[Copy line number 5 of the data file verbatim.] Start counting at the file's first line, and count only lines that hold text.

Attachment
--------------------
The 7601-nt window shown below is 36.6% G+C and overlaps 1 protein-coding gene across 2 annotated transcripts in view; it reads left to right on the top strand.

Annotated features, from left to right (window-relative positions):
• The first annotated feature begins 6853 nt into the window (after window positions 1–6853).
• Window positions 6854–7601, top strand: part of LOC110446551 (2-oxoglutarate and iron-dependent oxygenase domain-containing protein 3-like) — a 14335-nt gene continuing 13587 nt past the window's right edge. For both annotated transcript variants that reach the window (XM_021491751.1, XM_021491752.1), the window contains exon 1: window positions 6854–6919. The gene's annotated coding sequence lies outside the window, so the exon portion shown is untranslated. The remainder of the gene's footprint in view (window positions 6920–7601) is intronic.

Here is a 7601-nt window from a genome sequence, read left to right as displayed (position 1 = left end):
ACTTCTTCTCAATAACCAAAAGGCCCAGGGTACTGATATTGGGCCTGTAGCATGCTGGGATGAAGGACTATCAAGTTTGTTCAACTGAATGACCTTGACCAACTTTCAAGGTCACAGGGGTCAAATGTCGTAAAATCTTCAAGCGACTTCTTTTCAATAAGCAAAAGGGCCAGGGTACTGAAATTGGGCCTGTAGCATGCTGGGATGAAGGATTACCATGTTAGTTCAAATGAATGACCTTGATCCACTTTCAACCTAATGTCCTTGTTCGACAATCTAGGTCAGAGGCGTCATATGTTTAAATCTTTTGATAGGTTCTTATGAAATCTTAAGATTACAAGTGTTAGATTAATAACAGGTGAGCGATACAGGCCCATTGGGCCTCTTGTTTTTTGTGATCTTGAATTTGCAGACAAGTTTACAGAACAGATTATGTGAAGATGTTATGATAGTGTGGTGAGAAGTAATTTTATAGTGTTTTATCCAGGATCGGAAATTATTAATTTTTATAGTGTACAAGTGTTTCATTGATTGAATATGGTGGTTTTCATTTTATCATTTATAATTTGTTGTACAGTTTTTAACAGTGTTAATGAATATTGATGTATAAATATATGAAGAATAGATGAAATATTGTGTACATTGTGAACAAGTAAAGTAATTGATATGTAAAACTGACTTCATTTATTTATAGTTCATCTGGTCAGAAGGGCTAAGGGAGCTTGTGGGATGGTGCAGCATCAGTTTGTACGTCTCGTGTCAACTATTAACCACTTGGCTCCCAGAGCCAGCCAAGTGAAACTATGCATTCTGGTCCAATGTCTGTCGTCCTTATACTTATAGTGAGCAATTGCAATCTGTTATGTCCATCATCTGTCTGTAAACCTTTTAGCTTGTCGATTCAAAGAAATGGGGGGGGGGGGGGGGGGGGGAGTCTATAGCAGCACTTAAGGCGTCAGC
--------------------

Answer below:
Here is a 7601-nt window from a genome sequence, read left to right as displayed (position 1 = left end):